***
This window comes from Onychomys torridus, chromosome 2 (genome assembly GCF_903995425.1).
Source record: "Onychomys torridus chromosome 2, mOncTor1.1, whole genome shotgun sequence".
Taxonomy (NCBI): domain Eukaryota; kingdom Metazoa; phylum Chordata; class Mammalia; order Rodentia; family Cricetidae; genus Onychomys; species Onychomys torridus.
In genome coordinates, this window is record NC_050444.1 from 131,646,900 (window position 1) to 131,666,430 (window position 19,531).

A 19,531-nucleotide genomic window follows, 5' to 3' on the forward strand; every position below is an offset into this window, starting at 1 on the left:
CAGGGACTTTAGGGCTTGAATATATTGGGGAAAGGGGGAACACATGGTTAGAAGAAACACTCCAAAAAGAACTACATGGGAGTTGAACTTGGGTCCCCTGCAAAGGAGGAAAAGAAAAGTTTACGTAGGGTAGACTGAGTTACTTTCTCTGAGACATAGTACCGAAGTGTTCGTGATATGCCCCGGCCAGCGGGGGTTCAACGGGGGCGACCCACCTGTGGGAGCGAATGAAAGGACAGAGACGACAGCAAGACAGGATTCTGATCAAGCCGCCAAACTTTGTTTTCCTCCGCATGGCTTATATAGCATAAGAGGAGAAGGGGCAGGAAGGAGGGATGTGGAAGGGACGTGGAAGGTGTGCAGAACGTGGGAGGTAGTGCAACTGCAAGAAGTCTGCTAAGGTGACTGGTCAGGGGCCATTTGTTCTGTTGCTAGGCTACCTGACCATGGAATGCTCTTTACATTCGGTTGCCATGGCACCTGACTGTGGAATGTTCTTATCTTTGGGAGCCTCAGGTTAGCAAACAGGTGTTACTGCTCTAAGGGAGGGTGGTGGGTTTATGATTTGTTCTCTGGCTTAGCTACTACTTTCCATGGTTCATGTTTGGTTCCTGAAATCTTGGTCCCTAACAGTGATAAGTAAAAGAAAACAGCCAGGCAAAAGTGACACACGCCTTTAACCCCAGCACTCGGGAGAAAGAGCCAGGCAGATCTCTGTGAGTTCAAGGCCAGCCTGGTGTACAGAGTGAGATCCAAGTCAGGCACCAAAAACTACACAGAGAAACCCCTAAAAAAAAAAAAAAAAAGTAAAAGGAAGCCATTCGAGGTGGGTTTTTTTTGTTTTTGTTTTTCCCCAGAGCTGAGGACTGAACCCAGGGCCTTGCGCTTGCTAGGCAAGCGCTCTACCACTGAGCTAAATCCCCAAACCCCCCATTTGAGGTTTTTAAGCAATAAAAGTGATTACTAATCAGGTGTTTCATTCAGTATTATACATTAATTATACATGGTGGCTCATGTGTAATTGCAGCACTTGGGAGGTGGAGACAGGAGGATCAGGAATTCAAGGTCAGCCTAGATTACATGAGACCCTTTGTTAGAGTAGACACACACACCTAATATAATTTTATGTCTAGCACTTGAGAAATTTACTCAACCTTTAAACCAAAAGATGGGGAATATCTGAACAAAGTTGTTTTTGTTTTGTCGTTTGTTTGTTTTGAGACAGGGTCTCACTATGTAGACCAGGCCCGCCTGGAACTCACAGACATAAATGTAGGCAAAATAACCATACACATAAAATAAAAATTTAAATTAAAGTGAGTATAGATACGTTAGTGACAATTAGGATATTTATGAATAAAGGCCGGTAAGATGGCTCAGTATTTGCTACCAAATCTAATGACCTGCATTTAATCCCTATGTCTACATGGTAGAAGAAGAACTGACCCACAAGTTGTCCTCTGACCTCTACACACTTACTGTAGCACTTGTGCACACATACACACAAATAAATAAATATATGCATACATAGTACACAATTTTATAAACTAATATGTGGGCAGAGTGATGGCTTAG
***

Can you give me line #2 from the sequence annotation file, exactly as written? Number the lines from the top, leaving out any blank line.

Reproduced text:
Source record: "Onychomys torridus chromosome 2, mOncTor1.1, whole genome shotgun sequence".